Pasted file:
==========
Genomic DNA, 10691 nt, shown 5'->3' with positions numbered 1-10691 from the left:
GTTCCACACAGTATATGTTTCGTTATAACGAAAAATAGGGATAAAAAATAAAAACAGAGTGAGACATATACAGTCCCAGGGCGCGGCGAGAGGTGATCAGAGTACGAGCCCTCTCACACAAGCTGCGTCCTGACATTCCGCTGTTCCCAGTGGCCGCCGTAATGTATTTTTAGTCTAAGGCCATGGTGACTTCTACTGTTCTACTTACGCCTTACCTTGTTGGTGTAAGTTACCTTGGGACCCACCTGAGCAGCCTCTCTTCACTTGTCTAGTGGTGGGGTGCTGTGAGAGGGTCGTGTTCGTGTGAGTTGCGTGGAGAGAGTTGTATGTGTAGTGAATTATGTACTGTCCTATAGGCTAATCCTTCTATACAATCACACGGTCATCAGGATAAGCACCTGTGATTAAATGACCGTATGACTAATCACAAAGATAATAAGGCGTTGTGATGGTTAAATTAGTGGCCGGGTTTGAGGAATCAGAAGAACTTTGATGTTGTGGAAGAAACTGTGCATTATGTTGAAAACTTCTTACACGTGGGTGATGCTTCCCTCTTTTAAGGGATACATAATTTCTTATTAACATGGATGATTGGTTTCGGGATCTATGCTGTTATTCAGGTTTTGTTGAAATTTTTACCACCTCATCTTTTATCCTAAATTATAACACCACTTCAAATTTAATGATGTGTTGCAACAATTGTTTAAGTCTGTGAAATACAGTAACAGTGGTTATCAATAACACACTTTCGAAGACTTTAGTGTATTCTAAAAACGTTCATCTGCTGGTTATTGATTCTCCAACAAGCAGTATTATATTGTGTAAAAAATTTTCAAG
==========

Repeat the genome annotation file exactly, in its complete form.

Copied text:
Genomic DNA, 10691 nt, shown 5'->3' with positions numbered 1-10691 from the left:
GTTCCACACAGTATATGTTTCGTTATAACGAAAAATAGGGATAAAAAATAAAAACAGAGTGAGACATATACAGTCCCAGGGCGCGGCGAGAGGTGATCAGAGTACGAGCCCTCTCACACAAGCTGCGTCCTGACATTCCGCTGTTCCCAGTGGCCGCCGTAATGTATTTTTAGTCTAAGGCCATGGTGACTTCTACTGTTCTACTTACGCCTTACCTTGTTGGTGTAAGTTACCTTGGGACCCACCTGAGCAGCCTCTCTTCACTTGTCTAGTGGTGGGGTGCTGTGAGAGGGTCGTGTTCGTGTGAGTTGCGTGGAGAGAGTTGTATGTGTAGTGAATTATGTACTGTCCTATAGGCTAATCCTTCTATACAATCACACGGTCATCAGGATAAGCACCTGTGATTAAATGACCGTATGACTAATCACAAAGATAATAAGGCGTTGTGATGGTTAAATTAGTGGCCGGGTTTGAGGAATCAGAAGAACTTTGATGTTGTGGAAGAAACTGTGCATTATGTTGAAAACTTCTTACACGTGGGTGATGCTTCCCTCTTTTAAGGGATACATAATTTCTTATTAACATGGATGATTGGTTTCGGGATCTATGCTGTTATTCAGGTTTTGTTGAAATTTTTACCACCTCATCTTTTATCCTAAATTATAACACCACTTCAAATTTAATGATGTGTTGCAACAATTGTTTAAGTCTGTGAAATACAGTAACAGTGGTTATCAATAACACACTTTCGAAGACTTTAGTGTATTCTAAAAACGTTCATCTGCTGGTTATTGATTCTCCAACAAGCAGTATTATATTGTGTAAAAAATTTTCAAG